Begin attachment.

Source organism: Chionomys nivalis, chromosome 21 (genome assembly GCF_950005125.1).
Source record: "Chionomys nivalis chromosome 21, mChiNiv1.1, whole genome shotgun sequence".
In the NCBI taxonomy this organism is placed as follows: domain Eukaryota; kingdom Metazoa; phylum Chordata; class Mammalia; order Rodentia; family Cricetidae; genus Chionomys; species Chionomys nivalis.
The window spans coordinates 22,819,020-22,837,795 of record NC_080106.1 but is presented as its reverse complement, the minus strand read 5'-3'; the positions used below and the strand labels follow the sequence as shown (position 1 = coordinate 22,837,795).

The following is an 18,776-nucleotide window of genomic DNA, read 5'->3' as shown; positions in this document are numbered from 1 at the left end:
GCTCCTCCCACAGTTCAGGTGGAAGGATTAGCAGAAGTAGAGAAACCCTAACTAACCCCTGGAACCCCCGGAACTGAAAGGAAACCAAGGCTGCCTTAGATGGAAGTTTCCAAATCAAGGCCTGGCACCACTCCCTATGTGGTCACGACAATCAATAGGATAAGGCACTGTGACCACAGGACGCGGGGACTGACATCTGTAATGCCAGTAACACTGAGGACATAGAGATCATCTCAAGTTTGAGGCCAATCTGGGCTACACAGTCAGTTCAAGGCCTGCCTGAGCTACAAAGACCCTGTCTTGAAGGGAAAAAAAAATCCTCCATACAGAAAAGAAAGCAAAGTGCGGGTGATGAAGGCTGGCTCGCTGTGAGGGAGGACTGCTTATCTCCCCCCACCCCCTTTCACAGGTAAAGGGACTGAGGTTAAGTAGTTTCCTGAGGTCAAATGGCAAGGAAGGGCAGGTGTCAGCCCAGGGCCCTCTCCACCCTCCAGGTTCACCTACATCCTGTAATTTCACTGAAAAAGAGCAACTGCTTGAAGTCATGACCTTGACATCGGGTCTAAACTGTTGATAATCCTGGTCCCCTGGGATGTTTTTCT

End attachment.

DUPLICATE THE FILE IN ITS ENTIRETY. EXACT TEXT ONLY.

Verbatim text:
Source organism: Chionomys nivalis, chromosome 21 (genome assembly GCF_950005125.1).
Source record: "Chionomys nivalis chromosome 21, mChiNiv1.1, whole genome shotgun sequence".
In the NCBI taxonomy this organism is placed as follows: domain Eukaryota; kingdom Metazoa; phylum Chordata; class Mammalia; order Rodentia; family Cricetidae; genus Chionomys; species Chionomys nivalis.
The window spans coordinates 22,819,020-22,837,795 of record NC_080106.1 but is presented as its reverse complement, the minus strand read 5'-3'; the positions used below and the strand labels follow the sequence as shown (position 1 = coordinate 22,837,795).

The following is an 18,776-nucleotide window of genomic DNA, read 5'->3' as shown; positions in this document are numbered from 1 at the left end:
GCTCCTCCCACAGTTCAGGTGGAAGGATTAGCAGAAGTAGAGAAACCCTAACTAACCCCTGGAACCCCCGGAACTGAAAGGAAACCAAGGCTGCCTTAGATGGAAGTTTCCAAATCAAGGCCTGGCACCACTCCCTATGTGGTCACGACAATCAATAGGATAAGGCACTGTGACCACAGGACGCGGGGACTGACATCTGTAATGCCAGTAACACTGAGGACATAGAGATCATCTCAAGTTTGAGGCCAATCTGGGCTACACAGTCAGTTCAAGGCCTGCCTGAGCTACAAAGACCCTGTCTTGAAGGGAAAAAAAAATCCTCCATACAGAAAAGAAAGCAAAGTGCGGGTGATGAAGGCTGGCTCGCTGTGAGGGAGGACTGCTTATCTCCCCCCACCCCCTTTCACAGGTAAAGGGACTGAGGTTAAGTAGTTTCCTGAGGTCAAATGGCAAGGAAGGGCAGGTGTCAGCCCAGGGCCCTCTCCACCCTCCAGGTTCACCTACATCCTGTAATTTCACTGAAAAAGAGCAACTGCTTGAAGTCATGACCTTGACATCGGGTCTAAACTGTTGATAATCCTGGTCCCCTGGGATGTTTTTCT